How popular is the baby name Rudolf in the United States right now? How popular was it historically? Find out using the graph below! Plus, see baby names similar to Rudolf and check out all the blog posts that mention the name Rudolf.

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Popularity of the Baby Name Rudolf

Number of Babies Named Rudolf

Born in the U.S. Since 1880

Posts that Mention the Name Rudolf

The Last Intellectual to Latinize His Name?

Rudolf Clausius, originally Rudolf GottliebGerman physicist and mathematician Rudolf Clausius (1822-1888) was one of the founders of the science of thermodynamics.

Another interesting thing about Rudolf Clausius? He was born Rudolf Gottlieb.

I couldn’t find a concrete explanation for the name change, but I did find this in a college physics book: “Born with the name Rudolf Gottlieb, he adopted the classical name of Clausius, which was a popular thing to do in his time.”

(Clausius is based on the Latin clausus, meaning “closed, shut off.” Some sources say Clausius is an alternate name for Janus, the Ancient Roman god of beginnings and endings.)

Yes, many historical European scholars/artists did adopt Latinized names. Astronomer Tycho Brahe was born Tyge Ottesen Brahe. Artist Jheronimus (Hieronymus) Bosch was born Jeroen van Aken. Violin maker Antonius Stradivarius was born Antonio Stradivari. Map maker Gerardus Mercator was born Gerard de Cremer.

But these folks lived during the 1400s, 1500s and 1600s. It was trendy for Renaissance thinkers, who embraced Classical philosophies and attitudes, to Latinize their names. (Wikipedia has a long list of Latinized names coined during the Renaissance if you want more examples.)

Rudolf Clausius, on the other hand, lived during the 1800s. I can’t think of any other public figure who adopted a Latinized name as late as the mid-19th century.

Was Rudolf Clausius the last European intellectual to Latinize his name? Or do other outliers exist?

(At first I thought Carl Linnæus (1707-1778) might fit the bill, but his surname was the legitimate family name, coined by his father Nils before Carl was born. It’s based on the Småland dialect word “linn,” meaning “linden tree,” in reference to a stately linden tree on the family property.)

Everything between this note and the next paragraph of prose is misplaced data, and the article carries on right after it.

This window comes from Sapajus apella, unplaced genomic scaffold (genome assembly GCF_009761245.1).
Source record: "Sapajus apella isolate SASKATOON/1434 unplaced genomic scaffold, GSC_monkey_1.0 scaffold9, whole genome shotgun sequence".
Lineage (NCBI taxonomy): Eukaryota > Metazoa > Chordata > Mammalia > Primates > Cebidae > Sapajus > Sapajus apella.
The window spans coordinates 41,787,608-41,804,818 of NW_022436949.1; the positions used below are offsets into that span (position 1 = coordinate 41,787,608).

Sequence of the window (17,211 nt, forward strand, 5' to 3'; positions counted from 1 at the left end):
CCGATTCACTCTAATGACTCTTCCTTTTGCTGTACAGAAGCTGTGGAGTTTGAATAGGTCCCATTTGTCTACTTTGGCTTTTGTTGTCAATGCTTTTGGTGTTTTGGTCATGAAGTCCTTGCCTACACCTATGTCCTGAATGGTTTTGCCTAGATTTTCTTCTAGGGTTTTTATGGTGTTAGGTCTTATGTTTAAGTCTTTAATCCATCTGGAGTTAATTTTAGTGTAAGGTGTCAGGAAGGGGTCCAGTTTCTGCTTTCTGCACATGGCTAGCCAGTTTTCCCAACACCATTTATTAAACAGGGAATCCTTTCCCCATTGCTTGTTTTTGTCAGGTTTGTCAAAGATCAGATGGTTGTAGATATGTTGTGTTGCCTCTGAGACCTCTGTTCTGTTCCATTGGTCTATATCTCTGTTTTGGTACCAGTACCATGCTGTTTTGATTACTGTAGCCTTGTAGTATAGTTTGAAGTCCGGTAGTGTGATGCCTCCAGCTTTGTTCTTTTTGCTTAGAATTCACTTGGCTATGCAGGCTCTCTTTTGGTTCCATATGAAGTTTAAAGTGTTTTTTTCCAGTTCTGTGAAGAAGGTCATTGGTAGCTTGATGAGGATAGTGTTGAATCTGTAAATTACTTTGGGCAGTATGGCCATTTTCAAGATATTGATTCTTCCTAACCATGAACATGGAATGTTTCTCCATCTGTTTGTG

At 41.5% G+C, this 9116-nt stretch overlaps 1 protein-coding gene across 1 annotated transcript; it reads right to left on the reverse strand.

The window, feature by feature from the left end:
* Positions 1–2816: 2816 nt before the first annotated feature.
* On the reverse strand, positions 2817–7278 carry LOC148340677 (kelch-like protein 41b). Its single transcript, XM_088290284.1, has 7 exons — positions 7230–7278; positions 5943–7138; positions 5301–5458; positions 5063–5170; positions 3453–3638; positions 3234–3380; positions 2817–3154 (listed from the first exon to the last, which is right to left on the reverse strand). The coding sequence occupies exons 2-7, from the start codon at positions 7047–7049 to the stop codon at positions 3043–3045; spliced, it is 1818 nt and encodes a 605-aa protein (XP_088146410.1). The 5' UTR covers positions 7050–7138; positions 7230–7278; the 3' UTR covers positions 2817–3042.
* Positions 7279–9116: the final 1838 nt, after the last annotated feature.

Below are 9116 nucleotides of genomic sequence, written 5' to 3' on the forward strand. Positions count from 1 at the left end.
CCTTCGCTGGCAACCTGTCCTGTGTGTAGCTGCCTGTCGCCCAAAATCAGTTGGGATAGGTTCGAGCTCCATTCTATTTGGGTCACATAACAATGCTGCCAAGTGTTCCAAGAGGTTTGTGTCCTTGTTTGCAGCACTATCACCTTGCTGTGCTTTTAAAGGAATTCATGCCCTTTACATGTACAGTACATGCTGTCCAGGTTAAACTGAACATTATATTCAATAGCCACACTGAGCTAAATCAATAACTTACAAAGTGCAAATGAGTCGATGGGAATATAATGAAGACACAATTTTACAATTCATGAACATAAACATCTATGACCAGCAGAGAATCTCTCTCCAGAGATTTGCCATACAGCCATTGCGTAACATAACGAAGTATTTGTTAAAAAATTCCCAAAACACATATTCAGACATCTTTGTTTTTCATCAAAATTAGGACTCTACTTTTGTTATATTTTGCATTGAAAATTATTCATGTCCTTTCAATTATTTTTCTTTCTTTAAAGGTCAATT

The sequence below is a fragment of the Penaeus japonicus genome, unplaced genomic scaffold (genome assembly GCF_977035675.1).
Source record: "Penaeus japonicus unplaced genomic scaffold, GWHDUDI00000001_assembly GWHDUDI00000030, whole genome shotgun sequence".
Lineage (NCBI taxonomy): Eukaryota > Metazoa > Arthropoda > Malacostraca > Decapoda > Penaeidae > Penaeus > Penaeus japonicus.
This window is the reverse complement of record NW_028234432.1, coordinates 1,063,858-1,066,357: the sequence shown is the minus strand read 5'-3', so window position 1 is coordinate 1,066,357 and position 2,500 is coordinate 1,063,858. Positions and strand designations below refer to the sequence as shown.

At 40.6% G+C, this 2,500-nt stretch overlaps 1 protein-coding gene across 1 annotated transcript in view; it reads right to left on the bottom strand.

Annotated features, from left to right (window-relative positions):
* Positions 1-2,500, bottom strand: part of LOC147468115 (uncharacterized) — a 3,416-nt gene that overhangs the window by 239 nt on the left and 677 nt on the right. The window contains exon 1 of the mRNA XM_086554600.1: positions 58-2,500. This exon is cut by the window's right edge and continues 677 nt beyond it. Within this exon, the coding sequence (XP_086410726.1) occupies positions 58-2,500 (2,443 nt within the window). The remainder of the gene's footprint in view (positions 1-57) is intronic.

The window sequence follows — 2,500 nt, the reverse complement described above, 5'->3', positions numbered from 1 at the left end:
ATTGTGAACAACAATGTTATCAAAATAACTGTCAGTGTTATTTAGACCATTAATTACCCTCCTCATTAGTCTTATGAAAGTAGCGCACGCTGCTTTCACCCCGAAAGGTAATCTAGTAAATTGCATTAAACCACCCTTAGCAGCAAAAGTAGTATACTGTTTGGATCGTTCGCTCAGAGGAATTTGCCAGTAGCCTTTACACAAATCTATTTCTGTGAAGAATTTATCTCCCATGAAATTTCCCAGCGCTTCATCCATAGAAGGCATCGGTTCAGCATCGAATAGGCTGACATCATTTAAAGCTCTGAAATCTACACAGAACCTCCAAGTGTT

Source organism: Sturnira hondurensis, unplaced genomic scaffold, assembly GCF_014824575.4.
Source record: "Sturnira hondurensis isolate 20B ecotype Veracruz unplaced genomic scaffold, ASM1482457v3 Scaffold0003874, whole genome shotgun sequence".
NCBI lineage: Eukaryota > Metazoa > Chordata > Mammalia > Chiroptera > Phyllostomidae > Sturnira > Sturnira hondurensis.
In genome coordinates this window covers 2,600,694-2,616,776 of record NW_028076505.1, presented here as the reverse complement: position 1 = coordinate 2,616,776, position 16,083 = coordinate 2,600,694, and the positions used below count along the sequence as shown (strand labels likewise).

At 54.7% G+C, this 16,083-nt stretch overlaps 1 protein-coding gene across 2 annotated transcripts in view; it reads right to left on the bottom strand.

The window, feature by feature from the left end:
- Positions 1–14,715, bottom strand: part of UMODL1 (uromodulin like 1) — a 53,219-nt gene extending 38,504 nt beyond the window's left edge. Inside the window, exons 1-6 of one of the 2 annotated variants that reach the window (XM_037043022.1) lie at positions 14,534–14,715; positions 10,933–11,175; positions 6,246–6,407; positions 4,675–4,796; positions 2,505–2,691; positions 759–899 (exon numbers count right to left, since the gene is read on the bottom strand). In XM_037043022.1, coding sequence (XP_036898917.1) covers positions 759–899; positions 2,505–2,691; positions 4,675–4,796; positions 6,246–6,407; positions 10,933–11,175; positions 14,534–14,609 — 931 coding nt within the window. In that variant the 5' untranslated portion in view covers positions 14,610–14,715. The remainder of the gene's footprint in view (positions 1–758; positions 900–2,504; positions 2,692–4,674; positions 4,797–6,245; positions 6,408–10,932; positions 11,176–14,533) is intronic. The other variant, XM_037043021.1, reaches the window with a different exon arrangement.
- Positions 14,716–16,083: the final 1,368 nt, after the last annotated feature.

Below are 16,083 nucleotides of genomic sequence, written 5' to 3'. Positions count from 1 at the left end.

Stalin’s Daughter Influences U.S. Baby Names

Svetlana and Stalin
Svetlana and Stalin
The Russian name Svetlana, which is derived from the Slavic word svet, meaning “light,” debuted on the U.S. baby name list in 1967:

  • 1970: 8 baby girls named Svetlana
  • 1969: unlisted
  • 1968: 11 baby girls named Svetlana
  • 1967: 10 baby girls named Svetlana [debut]
  • 1966: unlisted

This was the year that Josef Stalin’s only daughter, Svetlana, defected to the United States.

Her defection from the Soviet Union, which attracted worldwide attention, was the most high-profile since Rudolf Nureyev’s defection in 1961.

Weirdly, her name also led her to a marriage several years later:

The widow of Frank Lloyd Wright, the great architect, invited Svetlana to stay with her. She herself had had a daughter Svetlana, killed in a car crash. She felt a mystical connection to this new and famous Svetlana. Her own Svetlana had been married to Wesley Peters, the architect’s senior apprentice. Mrs. Wright wanted the new Svetlana to meet Peters and like him. She did. They were married in three weeks.

The marriage only lasted 20 months, though.

What do you think of the name Svetlana?

Source: Stalin’s Daughter, Her Own Woman

Update, 8/9/16: Though I don’t have data to back it up, TIME says “thousands” of babies in Russia were named after Svetlana:

Svetlana Stalina, the daughter of Soviet dictator Josef Stalin, was born on February 28, 1926. Though brutal to the Russian public, Stalin was said to fawn over his daughter; she became a celebrity on the order of Shirley Temple in Russia, with thousands of babies named in her honor.

Source: Stalin’s Daughter Lana Peters – Time